Playable Plays: Toward a New Interactivity

Millions of dollars are being poured into the “immersive” art sector worldwide in the form of explorable art installations, pop-up projection palaces, virtual reality experiences, and more. As a playwright who has worked in this sector during its ascendance, I’ve been inspired by the vastness of the audience it’s unlocked—as well as that audience’s willingness to engage with deep, complex stories.

I’ve also noticed that many of these experiences can use exactly what we’re so good at as theatermakers: an understanding of how audiences build meaning from a event and the channeling of precise experiential goals through written text. These insights inspire me to advocate for a text-centered, tech-positive approach to creating participatory performance. I want us theatermakers to bring our craft and collaborative instincts to create a discipline-blurring, audience-centered work that is authored.

The great news is, there are works that are already doing this. Heidi Schreck’s What the Constitution Means to Me brings the audience into a debate session and even brings one member onstage to make an important decision. Underground Railroad Game by Jennifer Kidwell, Scott R. Shepard, and Lightning Rod Special, calls on audiences to use toy figurines planted beneath their seats to identify with one of the two Civil War armies. Alesea Harris’s What to Send Up When It Goes Down begins with a powerful ritual that calls upon every audience member to stand, speak, and physically situate themselves in relationship to anti-Blackness and racist violence. Even when not specifically interacting with the performance, these plays activate the audience’s awareness of themselves and their role in the proceedings… an activation that is very much in an immersive-theatre mold.

But these plays aren’t really “immersive,” right? They exist somewhere in the boundary-lands between the two forms. Those boundary-lands are what I wish to explore—and, through doing so, advocate for a more precise awareness of how we treat interaction as theatermakers. It could start with creating a way to label aspects of a theater piece that call on audiences to influence, co-create, or otherwise activate their physical presence. I call these parts of a play, “playable.”

Playing with a thing brings one into the world of the games it allows; something playable is something open to input and manipulation. All plays (in the suspension-of-disbelief sense) aim to bring viewers into their worlds, but a playable one also offers this sense of pliability—inviting its audience to act upon or within the imagined “container” of a theatrical event. Any play can theoretically be playable at any moment—in the same way that any play can theoretically have a dinosaur enter at any moment. And just as a light cue can be timed anywhere from a mega-slow fade to an abrupt blackout, I propose that the “playability” of a play exists on a spectrum ranging from casting the audience as fourth-walled observers, to full-fledged co-creators.

Here’s a tiny little theater-nugget:

(Jilted and Lover are eating dinner.)

Jilted: This wine is delicious. Have some food!

Lover: I’m leaving you.

Jilted: Not until you try the potatoes!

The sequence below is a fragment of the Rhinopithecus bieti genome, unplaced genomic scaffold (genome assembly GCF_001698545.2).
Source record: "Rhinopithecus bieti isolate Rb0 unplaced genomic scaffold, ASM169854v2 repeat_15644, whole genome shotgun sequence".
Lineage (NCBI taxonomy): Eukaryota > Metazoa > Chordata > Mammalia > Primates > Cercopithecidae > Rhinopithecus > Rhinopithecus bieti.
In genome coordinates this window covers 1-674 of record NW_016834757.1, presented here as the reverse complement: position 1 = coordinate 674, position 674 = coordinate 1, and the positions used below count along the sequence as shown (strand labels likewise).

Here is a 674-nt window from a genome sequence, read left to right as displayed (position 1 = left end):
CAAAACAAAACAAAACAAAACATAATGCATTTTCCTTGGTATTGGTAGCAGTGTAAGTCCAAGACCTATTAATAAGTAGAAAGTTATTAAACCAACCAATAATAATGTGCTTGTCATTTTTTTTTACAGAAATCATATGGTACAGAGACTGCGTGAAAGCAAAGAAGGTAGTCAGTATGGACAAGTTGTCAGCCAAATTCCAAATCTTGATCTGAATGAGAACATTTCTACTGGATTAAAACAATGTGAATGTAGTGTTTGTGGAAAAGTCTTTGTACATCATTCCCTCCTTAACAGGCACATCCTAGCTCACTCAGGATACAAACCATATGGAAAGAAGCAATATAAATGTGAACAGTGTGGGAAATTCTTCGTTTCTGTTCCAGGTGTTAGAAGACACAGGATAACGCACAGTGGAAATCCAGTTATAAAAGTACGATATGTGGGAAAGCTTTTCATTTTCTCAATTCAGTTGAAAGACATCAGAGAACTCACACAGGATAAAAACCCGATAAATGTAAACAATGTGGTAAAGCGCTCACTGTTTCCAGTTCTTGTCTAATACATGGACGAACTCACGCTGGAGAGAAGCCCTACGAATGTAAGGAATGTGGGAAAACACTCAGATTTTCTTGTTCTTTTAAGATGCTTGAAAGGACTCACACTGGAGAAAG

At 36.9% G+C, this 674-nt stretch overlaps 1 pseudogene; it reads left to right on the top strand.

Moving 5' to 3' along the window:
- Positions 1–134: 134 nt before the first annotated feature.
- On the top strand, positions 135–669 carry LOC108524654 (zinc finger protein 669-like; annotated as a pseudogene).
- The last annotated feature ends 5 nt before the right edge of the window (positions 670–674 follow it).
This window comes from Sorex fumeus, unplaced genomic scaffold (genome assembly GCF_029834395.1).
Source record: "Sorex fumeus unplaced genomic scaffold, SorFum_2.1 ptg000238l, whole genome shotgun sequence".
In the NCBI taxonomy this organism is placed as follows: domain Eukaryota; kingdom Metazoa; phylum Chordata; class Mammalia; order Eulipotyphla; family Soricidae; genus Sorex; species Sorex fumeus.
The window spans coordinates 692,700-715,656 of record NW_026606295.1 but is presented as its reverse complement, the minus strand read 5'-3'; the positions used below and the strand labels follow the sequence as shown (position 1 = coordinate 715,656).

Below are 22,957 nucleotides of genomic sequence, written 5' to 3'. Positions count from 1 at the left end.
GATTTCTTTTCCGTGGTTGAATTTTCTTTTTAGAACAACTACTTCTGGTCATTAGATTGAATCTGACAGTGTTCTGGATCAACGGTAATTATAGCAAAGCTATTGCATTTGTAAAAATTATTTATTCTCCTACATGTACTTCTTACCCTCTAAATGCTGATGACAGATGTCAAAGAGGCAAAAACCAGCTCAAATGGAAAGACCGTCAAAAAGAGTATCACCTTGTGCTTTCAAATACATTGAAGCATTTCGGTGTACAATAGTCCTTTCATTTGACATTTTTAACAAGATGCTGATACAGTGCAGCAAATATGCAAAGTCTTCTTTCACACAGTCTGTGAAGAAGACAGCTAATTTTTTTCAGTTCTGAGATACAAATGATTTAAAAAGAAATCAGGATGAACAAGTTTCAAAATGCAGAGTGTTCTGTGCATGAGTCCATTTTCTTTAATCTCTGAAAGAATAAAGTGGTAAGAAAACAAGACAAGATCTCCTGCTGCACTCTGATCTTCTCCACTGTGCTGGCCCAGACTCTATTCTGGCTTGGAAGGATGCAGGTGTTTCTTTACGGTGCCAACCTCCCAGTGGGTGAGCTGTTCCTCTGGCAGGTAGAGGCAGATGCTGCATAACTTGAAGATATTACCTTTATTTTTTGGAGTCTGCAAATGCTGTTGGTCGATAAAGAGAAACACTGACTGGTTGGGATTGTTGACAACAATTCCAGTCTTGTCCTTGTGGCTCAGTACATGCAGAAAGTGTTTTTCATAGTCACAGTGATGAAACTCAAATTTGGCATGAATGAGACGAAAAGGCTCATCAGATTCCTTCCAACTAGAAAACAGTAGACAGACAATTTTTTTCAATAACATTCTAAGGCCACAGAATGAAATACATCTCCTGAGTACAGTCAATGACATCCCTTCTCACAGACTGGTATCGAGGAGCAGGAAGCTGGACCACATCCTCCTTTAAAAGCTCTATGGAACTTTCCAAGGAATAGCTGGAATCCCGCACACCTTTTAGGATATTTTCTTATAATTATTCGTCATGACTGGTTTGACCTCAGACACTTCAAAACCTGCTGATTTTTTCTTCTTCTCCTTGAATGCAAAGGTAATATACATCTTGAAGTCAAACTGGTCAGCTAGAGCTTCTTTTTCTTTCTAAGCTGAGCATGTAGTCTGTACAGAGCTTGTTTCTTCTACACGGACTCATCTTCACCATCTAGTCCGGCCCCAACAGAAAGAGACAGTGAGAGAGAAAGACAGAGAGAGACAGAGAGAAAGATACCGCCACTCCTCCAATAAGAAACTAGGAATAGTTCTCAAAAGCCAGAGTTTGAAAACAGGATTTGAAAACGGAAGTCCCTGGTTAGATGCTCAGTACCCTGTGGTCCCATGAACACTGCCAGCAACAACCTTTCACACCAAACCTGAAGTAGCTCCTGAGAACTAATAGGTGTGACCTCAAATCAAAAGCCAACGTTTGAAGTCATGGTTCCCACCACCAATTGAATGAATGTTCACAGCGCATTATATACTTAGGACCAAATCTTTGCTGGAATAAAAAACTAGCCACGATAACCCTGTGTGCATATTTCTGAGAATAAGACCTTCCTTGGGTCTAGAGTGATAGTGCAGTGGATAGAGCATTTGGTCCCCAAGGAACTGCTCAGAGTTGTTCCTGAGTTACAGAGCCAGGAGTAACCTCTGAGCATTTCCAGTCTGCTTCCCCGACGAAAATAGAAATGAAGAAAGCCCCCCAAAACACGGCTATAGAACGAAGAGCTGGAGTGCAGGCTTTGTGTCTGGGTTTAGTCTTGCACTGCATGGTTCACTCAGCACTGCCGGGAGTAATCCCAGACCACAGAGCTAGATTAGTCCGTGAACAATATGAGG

Lover: There’s poison in them.

Jilted: Poison? You already drank it.

(Lover dies. End.)

Not a modern classic here, but it’ll do for the sake of an example. Now, as it is, the audience is in a sort of default state: unmentioned, and thus purely witness to the action. A tick forward on the playability spectrum, toward co-creation, might look like:

(The audience is seated at tables with silverware, empty plates, and cups filled with wine. When the play starts, Jilted and Lover are eating dinner at a table with the same set-up.)

Jilted: This wine is delicious. Have some food!

Lover: I’m leaving you.

Jilted: Not until you try the potatoes!

Lover: There’s poison in them.

Jilted: Poison? You already drank it.

(Lover dies. Jilted looks out toward the audience. End.)

Here we use scenography to bring the audience emotionally closer to the action, perhaps inspiring them to reflect on their pre-show wine consumption. This sort of “including but not influencing” approach is echoed in pieces like: playwright Hannah Kenah’s Now Now Oh Now (with Austin’s Rude Mechs), in which audience members interact with dinner place-settings in sync with a natural history lecture; Alison SM Kobayashi’s Say Something Bunny!, in which audiences are “cast” in a script reading but are only asked to identify with their characters, not speak their lines aloud; and two recent Broadway hits, Daniel Fish’s revival of Oklahoma! and Natasha, Pierre, and the Great Comet of 1812, which took the time-tested heart-via-the-stomach approach by doling out (respectively) chili and pierogies.

All plays (in the suspension-of-disbelief sense) aim to bring viewers into their worlds, but a playable one also offers this sense of pliability—inviting its audience to act upon or within the imagined “container” of a theatrical event.

Let’s take another step down the spectrum:

(Before the show starts, a blue meter labeled WINE BOTTLES KILLED is projected on stage. The meter fills up in accordance with how much wine the audience has drunk out of the theater’s concession stands. At the meter’s halfway point is a hatch mark, which —if passed—changes the meter’s color from blue to red. The meter disappears when the lights come up. Jilted and Lover are eating dinner.)

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